For more than a decade, Democrats seeking more robust enforcement of election laws and transparency measures have been routinely routed at the F.E.C., the nation’s top campaign watchdog agency. They have complained bitterly that Republicans have weaponized the commission’s bipartisan structure — there are three commissioners allied with both parties — to turn it into a toothless, do-nothing bureau.
Now, the Democratic commissioners have stealthily begun to strike back by leveraging some of the same arcane rules that have stymied enforcement efforts for years — namely, that a bipartisan vote is necessary to do almost anything — to make the agency do even less. The goal appears to be to take a commission widely seen as dysfunctional and create further deadlock, compelling federal courts to fill the breach when it comes to policing federal election law.
“I think of it as a desperate cry for help,” said Adav Noti, a former lawyer at the F.E.C. who is now a senior director at the Campaign Legal Center, a nonpartisan watchdog group that is among those that have sued the F.E.C.
If successful, the gambit could have far-reaching implications for future campaigns and for pending F.E.C. complaints from the 2020 election, like one that accused former President Donald J. Trump’s campaign of laundering hundreds of millions of dollars through limited liability companies to conceal whom his campaign was ultimately paying.
The chief architect behind the strategy is Ellen L. Weintraub, a Democratic F.E.C. commissioner since 2002, who described it as something of a last-ditch effort after years of watching enforcement actions become sidelined in 3-3 split decisions. “I’m using the small amount of leverage that I have,” she said. “It’s not a lot.”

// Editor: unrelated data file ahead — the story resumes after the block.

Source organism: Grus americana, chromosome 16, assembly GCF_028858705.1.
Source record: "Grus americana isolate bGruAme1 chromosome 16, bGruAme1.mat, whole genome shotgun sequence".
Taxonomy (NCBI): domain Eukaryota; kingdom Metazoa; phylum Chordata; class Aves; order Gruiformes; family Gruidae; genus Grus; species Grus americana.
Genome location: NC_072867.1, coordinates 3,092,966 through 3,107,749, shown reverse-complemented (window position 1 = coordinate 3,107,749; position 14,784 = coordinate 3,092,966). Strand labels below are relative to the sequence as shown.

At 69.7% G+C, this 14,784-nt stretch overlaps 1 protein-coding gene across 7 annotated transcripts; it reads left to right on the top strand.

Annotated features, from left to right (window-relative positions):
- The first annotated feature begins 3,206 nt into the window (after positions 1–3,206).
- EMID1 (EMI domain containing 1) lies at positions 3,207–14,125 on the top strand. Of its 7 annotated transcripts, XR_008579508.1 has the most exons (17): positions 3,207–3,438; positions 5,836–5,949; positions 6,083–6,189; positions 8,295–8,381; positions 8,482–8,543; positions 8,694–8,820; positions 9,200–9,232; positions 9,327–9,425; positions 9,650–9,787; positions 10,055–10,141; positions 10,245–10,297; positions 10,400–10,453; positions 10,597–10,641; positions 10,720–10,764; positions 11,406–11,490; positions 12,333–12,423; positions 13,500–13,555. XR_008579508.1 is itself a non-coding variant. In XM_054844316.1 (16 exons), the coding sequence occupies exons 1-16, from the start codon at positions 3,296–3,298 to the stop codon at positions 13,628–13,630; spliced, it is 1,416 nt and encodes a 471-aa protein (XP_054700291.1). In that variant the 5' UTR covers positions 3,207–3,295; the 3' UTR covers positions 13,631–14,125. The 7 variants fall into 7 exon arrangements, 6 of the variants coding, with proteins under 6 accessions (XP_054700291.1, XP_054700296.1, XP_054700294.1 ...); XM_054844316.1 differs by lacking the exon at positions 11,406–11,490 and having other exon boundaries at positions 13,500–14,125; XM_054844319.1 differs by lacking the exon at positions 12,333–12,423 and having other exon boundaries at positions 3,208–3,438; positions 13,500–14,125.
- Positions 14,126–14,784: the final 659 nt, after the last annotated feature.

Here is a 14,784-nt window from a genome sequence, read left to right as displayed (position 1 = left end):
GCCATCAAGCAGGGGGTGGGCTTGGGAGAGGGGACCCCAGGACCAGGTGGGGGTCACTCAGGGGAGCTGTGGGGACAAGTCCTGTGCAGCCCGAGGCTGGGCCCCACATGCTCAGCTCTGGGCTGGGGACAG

Here is what has been happening behind closed doors, according to people familiar with the commission’s private executive sessions: First, the Democrats are declining to formally close some cases after the Republicans vote against enforcement. That leaves investigations officially sealed in secrecy and legal limbo. Then the Democrats are blocking the F.E.C. from defending itself in court when advocates sue the commission for failing to do its job….
The combination of moves takes advantage of existing provisions in campaign law to essentially open the door for outside advocacy groups to directly sue campaigns in federal court. In fact, it is already happening, including in one case involving a group that spent money supporting Senator Joni Ernst of Iowa and that is accused of improperly existing as a nonprofit to shield its donors from public disclosure.
“If I don’t believe the case ought to be dismissed, why would I vote to dismiss?” Ms. Weintraub said of leaving cases pending. “I’m just trying to get the law enforced.”
The Republican commissioners are livid. Commissioner Sean J. Cooksey has warned his Democratic colleagues that they are going down “a very, very dark road” and revealed in a recent memo that there are now 13 such unclosed cases, calling them “zombie matters — dead but unable to be laid to rest.” Commissioner Trey Trainor said in an interview that the Democrats were “poisoning the well” at the agency with a tactic that he said was “an abuse of the process.”
“They are on the losing end of the 3-3 votes, and they think that by concealing the information from the courts, they’ll get a different ruling,” Mr. Trainor said.
Ms. Weintraub said: “I didn’t bust the norms of the agency. The other side did.”